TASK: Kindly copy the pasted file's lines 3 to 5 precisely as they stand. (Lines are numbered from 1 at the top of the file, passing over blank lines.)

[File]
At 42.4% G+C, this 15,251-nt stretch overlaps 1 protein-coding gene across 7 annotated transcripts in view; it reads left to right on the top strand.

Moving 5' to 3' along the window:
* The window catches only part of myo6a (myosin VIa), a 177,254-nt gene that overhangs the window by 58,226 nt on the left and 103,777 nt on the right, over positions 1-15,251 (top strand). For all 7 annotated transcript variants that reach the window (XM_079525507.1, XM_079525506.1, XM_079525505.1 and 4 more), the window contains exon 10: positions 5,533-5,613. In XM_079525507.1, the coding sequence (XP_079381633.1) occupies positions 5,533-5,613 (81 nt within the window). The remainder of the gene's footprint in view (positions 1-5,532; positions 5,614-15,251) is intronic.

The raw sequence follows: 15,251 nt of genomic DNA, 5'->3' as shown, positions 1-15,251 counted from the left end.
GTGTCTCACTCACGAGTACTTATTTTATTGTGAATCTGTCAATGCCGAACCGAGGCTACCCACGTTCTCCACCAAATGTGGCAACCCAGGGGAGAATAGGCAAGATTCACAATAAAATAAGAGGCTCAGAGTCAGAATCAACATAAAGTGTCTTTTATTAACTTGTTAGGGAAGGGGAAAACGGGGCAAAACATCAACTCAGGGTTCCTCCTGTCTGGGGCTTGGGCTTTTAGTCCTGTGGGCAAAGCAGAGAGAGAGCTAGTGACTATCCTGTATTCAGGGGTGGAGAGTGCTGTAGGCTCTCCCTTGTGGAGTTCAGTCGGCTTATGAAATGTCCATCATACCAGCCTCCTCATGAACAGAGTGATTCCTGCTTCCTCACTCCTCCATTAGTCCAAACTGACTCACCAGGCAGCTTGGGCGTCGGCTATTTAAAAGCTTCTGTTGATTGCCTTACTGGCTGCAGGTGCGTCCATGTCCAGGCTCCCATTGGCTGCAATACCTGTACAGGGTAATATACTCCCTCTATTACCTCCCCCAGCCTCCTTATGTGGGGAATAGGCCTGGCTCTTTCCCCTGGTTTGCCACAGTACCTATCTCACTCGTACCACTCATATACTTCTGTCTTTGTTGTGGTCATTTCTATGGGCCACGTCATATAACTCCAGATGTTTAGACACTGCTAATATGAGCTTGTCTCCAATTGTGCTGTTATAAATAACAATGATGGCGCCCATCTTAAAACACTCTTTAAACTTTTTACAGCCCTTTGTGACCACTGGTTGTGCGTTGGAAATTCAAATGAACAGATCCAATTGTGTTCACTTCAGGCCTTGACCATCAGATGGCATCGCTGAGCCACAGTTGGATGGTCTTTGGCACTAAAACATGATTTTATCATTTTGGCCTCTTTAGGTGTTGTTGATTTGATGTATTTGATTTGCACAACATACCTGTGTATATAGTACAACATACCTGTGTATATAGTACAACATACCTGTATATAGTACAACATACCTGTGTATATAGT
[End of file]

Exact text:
* The window catches only part of myo6a (myosin VIa), a 177,254-nt gene that overhangs the window by 58,226 nt on the left and 103,777 nt on the right, over positions 1-15,251 (top strand). For all 7 annotated transcript variants that reach the window (XM_079525507.1, XM_079525506.1, XM_079525505.1 and 4 more), the window contains exon 10: positions 5,533-5,613. In XM_079525507.1, the coding sequence (XP_079381633.1) occupies positions 5,533-5,613 (81 nt within the window). The remainder of the gene's footprint in view (positions 1-5,532; positions 5,614-15,251) is intronic.

The raw sequence follows: 15,251 nt of genomic DNA, 5'->3' as shown, positions 1-15,251 counted from the left end.
GTGTCTCACTCACGAGTACTTATTTTATTGTGAATCTGTCAATGCCGAACCGAGGCTACCCACGTTCTCCACCAAATGTGGCAACCCAGGGGAGAATAGGCAAGATTCACAATAAAATAAGAGGCTCAGAGTCAGAATCAACATAAAGTGTCTTTTATTAACTTGTTAGGGAAGGGGAAAACGGGGCAAAACATCAACTCAGGGTTCCTCCTGTCTGGGGCTTGGGCTTTTAGTCCTGTGGGCAAAGCAGAGAGAGAGCTAGTGACTATCCTGTATTCAGGGGTGGAGAGTGCTGTAGGCTCTCCCTTGTGGAGTTCAGTCGGCTTATGAAATGTCCATCATACCAGCCTCCTCATGAACAGAGTGATTCCTGCTTCCTCACTCCTCCATTAGTCCAAACTGACTCACCAGGCAGCTTGGGCGTCGGCTATTTAAAAGCTTCTGTTGATTGCCTTACTGGCTGCAGGTGCGTCCATGTCCAGGCTCCCATTGGCTGCAATACCTGTACAGGGTAATATACTCCCTCTATTACCTCCCCCAGCCTCCTTATGTGGGGAATAGGCCTGGCTCTTTCCCCTGGTTTGCCACAGTACCTATCTCACTCGTACCACTCATATACTTCTGTCTTTGTTGTGGTCATTTCTATGGGCCACGTCATATAACTCCAGATGTTTAGACACTGCTAATATGAGCTTGTCTCCAATTGTGCTGTTATAAATAACAATGATGGCGCCCATCTTAAAACACTCTTTAAACTTTTTACAGCCCTTTGTGACCACTGGTTGTGCGTTGGAAATTCAAATGAACAGATCCAATTGTGTTCACTTCAGGCCTTGACCATCAGATGGCATCGCTGAGCCACAGTTGGATGGTCTTTGGCACTAAAACATGATTTTATCATTTTGGCCTCTTTAGGTGTTGTTGATTTGATGTATTTGATTTGCACAACATACCTGTGTATATAGTACAACATACCTGTGTATATAGTACAACATACCTGTATATAGTACAACATACCTGTGTATATAGT